An Austin jury decided Thursday that the parents of Sandy Hook victim Jesse Lewis should be awarded $4.1 million in damages — well short of the $150 million sought by conspiracy theorist Alex Jones.
The financial fallout against Jones and his flagship company, Free Speech Systems, may not be over.
In the next phase of the trial, which begins Friday morning, jurors will be asked to award punitive damages after hearing testimony from the parents’ economist about the net worth of Jones and his company, Free Speech Systems.
After seven days of testimony and hearing a range of witnesses, jurors began deliberating Wednesday afternoon and announced their verdict Thursday at 4:15 p.m.
Neil Hesslin and Scarlett Lewis asked jurors for $150 million in actual damages, Jones’ portrayal of the 2012 Sandy Hook Elementary School shooting as a hoax intended to justify the government’s crackdown on guns — and the parents as liars or collaborators — inspired. Jones suffered harassment and death threats from followers and could not recover from the tragedy.
Jones’ attorney, Andino Reynal, asked jurors to award Jesse’s parents a total of $8 — $1 for each of the eight damages Jones and his flagship company, Free Speech Systems, caused.
Further:‘My son was there.’ The mother of the Sandy Hook shooting victim speaks directly to Alex Jones
Ten of the 12 jurors agreed with the verdict ∸ the minimum number required for a verdict. Four alternatives, two more than usual, were waived Thursday because of the pandemic and the length of the two-week trial.
Before hearing closing arguments Thursday, jurors were told that Jones and Free Speech Systems defamed Heslin in two 2017 InfoWars statements that questioned her claims that she held her dead son and saw a bullet wound to his head after the shooting. Stop Jones’ campaign, “Run!” Heslin testified that he made the statement in the NBC interview hoping to preserve the legacy of his son, who died a hero by yelling. When the gunman paused. Nine students fled; Jesse didn’t.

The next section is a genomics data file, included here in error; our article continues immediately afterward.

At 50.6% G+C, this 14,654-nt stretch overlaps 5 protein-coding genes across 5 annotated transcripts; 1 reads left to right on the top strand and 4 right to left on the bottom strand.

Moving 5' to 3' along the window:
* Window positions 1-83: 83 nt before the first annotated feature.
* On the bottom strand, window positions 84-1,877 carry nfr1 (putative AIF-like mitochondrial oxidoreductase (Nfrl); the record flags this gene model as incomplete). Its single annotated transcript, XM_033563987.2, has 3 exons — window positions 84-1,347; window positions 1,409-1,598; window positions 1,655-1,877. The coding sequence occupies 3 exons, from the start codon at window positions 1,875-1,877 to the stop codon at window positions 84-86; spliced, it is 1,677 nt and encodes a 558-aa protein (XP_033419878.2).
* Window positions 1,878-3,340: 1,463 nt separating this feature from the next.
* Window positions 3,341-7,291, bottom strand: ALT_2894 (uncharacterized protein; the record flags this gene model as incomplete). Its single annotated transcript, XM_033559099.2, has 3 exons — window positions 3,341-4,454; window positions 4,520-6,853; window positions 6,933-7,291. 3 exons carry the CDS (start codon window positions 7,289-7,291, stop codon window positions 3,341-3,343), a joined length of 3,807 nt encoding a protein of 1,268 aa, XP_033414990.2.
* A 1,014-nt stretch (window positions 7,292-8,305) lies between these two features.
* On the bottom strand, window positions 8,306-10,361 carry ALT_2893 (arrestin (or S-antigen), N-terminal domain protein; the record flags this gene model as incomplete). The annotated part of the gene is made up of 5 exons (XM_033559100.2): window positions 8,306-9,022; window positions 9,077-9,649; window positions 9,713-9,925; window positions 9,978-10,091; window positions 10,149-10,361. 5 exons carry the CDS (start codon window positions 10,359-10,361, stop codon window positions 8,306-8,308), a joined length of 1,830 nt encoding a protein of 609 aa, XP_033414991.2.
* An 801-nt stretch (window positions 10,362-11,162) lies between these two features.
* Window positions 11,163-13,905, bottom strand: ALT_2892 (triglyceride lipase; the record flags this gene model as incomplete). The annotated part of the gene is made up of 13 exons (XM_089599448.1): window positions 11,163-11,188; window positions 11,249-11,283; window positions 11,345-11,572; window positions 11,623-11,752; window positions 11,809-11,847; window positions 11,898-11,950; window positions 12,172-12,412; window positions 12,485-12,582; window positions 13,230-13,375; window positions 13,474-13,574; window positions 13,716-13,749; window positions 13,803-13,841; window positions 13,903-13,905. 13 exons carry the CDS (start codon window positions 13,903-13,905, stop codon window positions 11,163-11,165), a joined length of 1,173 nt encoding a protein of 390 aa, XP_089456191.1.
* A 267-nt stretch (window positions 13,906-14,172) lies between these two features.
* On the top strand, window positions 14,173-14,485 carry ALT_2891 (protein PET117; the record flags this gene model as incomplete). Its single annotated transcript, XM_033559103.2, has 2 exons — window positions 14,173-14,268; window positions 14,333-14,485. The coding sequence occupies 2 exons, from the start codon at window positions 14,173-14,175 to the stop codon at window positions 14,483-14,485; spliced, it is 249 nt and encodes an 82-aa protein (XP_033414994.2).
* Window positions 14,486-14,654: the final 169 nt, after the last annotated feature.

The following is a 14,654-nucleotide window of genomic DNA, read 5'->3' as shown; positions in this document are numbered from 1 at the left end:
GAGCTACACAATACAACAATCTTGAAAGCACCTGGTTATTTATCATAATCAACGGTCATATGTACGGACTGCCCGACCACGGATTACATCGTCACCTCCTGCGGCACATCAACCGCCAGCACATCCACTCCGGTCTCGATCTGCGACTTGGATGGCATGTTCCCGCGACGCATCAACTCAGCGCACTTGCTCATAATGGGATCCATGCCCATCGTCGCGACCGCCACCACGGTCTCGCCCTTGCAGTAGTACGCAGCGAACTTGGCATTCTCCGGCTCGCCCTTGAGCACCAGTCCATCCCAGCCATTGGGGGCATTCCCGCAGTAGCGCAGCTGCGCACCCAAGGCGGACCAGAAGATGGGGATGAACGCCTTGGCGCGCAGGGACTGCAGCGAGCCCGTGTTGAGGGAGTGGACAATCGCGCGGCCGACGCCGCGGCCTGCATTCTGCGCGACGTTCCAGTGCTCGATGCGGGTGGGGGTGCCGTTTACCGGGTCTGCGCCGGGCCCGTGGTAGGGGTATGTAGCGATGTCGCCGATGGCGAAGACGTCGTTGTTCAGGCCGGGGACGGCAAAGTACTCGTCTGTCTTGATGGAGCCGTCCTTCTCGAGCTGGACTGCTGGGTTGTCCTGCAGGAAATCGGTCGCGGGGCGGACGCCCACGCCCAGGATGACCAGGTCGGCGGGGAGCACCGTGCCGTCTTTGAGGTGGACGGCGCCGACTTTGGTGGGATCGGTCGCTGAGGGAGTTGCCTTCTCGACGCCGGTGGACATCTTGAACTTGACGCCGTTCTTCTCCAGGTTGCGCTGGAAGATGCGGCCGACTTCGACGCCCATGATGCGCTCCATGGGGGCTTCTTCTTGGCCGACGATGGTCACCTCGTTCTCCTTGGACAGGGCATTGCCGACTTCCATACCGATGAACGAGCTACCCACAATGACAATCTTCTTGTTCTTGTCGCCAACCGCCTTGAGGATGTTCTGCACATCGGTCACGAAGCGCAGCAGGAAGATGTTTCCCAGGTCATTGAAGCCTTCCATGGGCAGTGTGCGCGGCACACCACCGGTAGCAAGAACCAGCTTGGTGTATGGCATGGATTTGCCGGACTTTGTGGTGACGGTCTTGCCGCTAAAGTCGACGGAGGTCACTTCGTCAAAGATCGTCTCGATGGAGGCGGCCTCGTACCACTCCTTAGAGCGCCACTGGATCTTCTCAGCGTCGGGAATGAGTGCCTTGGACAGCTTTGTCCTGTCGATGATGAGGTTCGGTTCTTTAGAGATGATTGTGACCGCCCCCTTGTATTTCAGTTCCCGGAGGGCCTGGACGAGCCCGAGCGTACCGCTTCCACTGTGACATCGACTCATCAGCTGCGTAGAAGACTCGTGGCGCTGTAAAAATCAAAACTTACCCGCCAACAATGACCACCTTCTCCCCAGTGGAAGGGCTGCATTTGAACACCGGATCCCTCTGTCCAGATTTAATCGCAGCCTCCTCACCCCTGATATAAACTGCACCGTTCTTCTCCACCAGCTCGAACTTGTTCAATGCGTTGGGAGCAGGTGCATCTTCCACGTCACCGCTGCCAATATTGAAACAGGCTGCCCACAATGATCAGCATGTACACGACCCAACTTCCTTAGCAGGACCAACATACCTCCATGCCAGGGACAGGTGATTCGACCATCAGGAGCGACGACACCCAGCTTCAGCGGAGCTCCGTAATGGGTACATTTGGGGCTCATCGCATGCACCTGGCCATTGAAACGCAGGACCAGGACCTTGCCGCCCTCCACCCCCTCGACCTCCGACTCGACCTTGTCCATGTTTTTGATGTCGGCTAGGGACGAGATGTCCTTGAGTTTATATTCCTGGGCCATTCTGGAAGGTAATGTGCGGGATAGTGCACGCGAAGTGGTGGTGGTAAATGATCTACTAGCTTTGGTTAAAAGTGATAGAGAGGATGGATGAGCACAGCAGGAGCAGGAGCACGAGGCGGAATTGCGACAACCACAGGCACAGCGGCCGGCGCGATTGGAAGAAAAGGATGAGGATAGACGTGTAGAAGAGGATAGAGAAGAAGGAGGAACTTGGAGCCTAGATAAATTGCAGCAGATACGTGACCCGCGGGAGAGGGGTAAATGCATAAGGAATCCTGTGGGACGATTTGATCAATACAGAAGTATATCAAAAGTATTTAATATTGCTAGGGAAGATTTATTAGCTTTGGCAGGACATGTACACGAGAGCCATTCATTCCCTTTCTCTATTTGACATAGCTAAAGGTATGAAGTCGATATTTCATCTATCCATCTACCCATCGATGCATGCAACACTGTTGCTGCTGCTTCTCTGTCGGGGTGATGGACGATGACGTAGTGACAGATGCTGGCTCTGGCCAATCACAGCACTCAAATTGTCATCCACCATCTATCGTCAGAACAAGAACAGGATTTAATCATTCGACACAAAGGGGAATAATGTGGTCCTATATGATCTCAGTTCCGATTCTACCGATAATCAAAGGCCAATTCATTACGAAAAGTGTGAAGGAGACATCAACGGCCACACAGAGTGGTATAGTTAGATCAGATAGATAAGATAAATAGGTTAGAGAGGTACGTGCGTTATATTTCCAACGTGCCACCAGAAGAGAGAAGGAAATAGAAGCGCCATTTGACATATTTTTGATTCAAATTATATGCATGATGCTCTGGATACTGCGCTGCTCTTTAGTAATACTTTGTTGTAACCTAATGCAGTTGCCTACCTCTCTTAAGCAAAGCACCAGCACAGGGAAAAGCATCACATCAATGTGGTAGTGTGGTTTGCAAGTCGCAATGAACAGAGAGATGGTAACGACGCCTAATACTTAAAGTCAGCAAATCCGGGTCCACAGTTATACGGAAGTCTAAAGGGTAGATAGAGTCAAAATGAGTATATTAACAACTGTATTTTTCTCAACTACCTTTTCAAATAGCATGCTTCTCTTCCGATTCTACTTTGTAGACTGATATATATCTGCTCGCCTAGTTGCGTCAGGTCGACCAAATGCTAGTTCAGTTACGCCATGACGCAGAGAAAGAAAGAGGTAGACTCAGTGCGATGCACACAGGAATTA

Further:Alex Jones says the trial is a ‘kangaroo court’
Jurors were asked to determine the amount of money to compensate Heslin for past and future damage to his reputation and past and future emotional distress caused by the defamatory statements. $50,000 for past damage and $10,000 for future damage to his reputation and $50,000 for past anguish.
Jurors were also told that Jones and his company intentionally inflicted emotional distress on Heslin and Lewis from 2012 to 2018 by repeatedly portraying the Sandy Hook shooting as a hoax when they filed suit. Each parent was awarded $1.5 million for past emotional distress and $500,000 for future emotional distress.
According to the jury charge, intentional infliction of emotional distress occurs when a defendant acts in a reckless, extreme and outrageous manner, “beyond all bounds of decency that is cruel and utterly intolerable in civilized society.”
Mental anguish was defined as “emotional pain, anguish, and suffering.”
In his closing arguments, parent attorney Kyle Farrar recalled being asked during a jury trial whether he could award $100 million or more in damages. Those who could not were weeded out during the selection process, he said.
“This is your chance to hold Alex Jones accountable for the harm he has done,” Farrar said.
Reynall said the parents, their expert witnesses and their attorneys failed to prove they were actually directly and indirectly affected by Jones’ words.
Once jurors reach their verdicts, they are asked to award punitive damages, which are considered punitive. First, jurors will ask the parents’ economist about the net worth of Jones and his company. Jones will testify at that point, Reynall said.
Speaking to reporters outside court Thursday evening, Jones was asked if he accepted responsibility for causing pain to Jesse’s family.
“I didn’t kill their son,” Jones said. “Of course it may have caused them some pain to question this great public thing that happened, but it was not intentional. And their pain is indistinguishable from that of their son questioning me, and the thought that I was the first to think that all these contradictions were not true.”
According to an InfoWars video played for jurors, on the day of the shooting, Jones questioned whether the attack was a “false flag” operation, saying it bore the hallmarks of a staged operation. In later years, he called the attack staged, completely manufactured and “fake like a three-dollar bill.”